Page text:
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On Vortex Particles
David Saint John

"In short, we can reach the final unified theory -- which we symbolically place at the top of Motion Mountain -only if we are not burdened with ideological or emotional baggage. The goal we have set requires extreme thinking, i.e., thinking up to the limits. After all, unification is the precise description of all motion. Therefore, unification is a riddle. The search is a pastime. Any riddle is best approached with the lightness that is intrinsic to playing. Life is short: we should play whenever we can." -Christoph Schiller, Motion Mountain, Volume 6

The following text is an attempt to reconsider the Victorian-era vortex model of the atom in a modern context, with an emphasis on the phenomenology of particles as experienced experimentally. This involves a departure from certain currently accepted traditional constructs of physics, but remains a synthesis of several ideas which have been floating around in some form or another for many years. It should be considered a remix of what has already been developed previously by various scientists and natural philosophers, with a view toward our current state of scientific endeavours at the level of subatomic phenomena.

The initial stimulus for this work lies in the relative mystery of isotopic stability as a function of protons and neurons, along with the haunting staircase structure of this stability often described over-simply as being due to ‘magic numbers’. Figure 1 illustrates this stability staircase, wherein the shallow steps of the lighter nuclei eventually give way to a more regular staircase (from Oxygen16 to Argon36), with a more complex set of stairs and stable isotope ‘islands’ up until one reaches the ‘island of stability’. The standard model is silent in regard to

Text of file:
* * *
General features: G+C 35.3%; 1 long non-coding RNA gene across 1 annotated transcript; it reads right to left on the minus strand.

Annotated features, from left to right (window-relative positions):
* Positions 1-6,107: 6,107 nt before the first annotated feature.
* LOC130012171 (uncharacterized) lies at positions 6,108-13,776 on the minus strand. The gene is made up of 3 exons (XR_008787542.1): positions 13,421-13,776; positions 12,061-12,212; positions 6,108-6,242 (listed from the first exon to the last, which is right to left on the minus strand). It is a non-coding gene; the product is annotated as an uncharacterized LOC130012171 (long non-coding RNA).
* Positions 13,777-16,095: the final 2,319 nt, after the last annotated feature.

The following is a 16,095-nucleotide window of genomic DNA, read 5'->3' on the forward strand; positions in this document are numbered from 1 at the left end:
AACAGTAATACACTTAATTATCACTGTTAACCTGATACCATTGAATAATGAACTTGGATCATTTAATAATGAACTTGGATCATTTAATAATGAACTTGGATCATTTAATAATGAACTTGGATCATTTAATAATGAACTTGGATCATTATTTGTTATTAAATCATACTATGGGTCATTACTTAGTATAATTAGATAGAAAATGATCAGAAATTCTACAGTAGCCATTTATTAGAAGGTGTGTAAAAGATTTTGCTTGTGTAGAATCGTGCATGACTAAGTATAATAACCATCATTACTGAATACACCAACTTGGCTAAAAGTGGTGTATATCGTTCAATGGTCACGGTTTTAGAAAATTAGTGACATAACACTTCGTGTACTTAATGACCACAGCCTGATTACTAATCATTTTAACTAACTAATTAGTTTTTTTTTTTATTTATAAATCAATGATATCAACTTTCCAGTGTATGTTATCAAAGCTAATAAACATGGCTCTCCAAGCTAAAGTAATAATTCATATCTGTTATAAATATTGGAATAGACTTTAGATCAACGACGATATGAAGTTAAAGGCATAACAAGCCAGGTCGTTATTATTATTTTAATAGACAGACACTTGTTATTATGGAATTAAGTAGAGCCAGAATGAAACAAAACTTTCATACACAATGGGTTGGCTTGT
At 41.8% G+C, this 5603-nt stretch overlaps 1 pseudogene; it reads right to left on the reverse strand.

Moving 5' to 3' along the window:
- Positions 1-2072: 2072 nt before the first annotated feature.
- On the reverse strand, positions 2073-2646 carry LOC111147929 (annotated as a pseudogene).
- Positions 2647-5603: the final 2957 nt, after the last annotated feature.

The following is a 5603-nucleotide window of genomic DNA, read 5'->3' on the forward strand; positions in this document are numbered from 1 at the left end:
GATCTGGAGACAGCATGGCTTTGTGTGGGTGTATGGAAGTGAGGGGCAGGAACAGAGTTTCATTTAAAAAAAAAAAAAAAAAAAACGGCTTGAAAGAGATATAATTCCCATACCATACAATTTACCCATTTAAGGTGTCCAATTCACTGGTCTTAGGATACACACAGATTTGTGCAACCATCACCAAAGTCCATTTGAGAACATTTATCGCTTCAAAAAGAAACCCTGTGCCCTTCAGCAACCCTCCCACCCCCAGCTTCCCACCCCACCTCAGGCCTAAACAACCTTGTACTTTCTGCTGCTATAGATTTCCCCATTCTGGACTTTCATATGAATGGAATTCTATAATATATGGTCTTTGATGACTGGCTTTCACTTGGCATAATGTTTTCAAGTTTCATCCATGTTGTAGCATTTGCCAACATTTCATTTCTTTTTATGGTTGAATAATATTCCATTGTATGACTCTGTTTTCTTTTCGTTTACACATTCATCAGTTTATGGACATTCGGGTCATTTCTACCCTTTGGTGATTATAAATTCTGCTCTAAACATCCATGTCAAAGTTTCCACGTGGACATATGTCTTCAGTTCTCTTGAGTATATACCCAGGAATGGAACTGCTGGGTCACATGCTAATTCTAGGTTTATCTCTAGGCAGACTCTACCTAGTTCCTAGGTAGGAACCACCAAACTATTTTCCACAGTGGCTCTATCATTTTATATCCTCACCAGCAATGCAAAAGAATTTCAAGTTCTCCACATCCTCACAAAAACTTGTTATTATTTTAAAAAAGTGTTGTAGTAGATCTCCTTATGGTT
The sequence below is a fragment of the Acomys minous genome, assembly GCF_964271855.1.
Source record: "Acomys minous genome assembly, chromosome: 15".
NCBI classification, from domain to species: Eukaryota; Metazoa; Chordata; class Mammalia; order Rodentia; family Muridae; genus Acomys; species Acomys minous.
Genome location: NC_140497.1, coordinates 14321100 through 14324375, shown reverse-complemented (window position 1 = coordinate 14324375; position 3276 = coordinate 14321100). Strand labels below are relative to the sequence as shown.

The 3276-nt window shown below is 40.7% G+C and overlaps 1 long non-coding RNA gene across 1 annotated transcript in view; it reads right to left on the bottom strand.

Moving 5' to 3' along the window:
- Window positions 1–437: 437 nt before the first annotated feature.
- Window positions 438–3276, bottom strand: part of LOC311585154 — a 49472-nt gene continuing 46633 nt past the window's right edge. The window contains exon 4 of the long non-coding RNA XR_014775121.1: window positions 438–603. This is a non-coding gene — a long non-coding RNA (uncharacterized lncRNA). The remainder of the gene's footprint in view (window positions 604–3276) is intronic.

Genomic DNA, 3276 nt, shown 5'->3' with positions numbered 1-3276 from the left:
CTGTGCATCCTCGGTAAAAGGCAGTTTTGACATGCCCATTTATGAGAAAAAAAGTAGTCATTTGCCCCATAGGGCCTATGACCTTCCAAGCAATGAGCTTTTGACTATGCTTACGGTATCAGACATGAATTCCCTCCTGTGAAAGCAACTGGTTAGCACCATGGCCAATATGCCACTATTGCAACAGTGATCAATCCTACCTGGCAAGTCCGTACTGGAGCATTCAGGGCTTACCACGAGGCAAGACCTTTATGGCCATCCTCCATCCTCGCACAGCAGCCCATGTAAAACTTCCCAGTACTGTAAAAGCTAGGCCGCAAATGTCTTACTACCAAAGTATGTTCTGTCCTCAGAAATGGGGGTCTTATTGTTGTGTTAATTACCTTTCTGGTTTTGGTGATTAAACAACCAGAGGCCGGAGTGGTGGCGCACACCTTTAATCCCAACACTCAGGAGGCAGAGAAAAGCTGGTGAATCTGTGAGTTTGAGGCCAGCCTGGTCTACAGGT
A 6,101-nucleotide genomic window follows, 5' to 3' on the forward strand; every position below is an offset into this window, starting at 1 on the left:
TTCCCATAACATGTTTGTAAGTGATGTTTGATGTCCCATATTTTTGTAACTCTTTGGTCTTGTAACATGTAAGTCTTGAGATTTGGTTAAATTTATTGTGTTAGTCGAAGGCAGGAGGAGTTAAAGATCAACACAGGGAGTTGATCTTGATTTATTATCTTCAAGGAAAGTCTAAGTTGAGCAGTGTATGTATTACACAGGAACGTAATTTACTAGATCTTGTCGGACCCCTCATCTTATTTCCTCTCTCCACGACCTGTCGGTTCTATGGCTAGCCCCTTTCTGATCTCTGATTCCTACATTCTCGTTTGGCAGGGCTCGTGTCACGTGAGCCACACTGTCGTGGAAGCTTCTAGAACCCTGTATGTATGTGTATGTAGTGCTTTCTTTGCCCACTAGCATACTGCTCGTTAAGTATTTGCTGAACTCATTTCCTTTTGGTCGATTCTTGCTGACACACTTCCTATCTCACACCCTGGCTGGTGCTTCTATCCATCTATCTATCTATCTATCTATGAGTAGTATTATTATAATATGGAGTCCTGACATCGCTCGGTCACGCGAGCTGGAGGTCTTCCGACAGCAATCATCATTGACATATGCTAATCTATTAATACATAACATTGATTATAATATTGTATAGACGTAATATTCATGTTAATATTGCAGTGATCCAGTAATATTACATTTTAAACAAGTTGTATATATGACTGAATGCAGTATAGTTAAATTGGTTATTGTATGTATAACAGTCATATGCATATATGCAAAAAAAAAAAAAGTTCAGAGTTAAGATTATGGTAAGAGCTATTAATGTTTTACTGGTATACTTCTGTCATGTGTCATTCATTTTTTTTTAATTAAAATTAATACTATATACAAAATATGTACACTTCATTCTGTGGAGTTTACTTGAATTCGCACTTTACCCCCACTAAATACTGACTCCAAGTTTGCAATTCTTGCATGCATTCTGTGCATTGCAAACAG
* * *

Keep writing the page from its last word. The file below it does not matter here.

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this behavior of isotopic stability - having applicability to primarily sub-nuclear phenomena, it gives little insight into the distinctions between protons and neutrons. But before treating this isotope issue, we will first explore the idea of knots as particles, and see if we can work our way back to isotopes.

One form of an isotope stability table showing the ‘staircase of stability’, from Wikipedia. Notice the step like patterns which stable isotopes trace out - perhaps suggesting an underlying mechanism for nuclear stability. A more useful chart for the isotopic explorer can be found here: http://ie.lbl.gov/toi/pdf/chart.pdf

Before our attempt at re-contextualizing this vortex knot model (VKM), it is worth

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tracing back its recent incarnations in brief. A thorough historical account has been made by others, in particular by Helge Kraigh, and so the descriptions here should by no means be considered authoritative. Most scholarly discussions of vortex atom models trace the idea to William Thompson (Lord Kelvin), who developed his VKM after being inspired by the work of Hermann von Helmholtz, who first developed the mathematics of vortex motion in an incompressible fluid. Thompson found the model of “Lucretius’ atoms” - their individual atomic properties being extant for their own sake without recourse to any mechanism - as ontologically repulsive, while the idea of knotted vortex atoms satisfied his urge for some descriptive mechanism which seemed powerfully evident to Kelvin when observing the interactions of vortex rings moving through the air.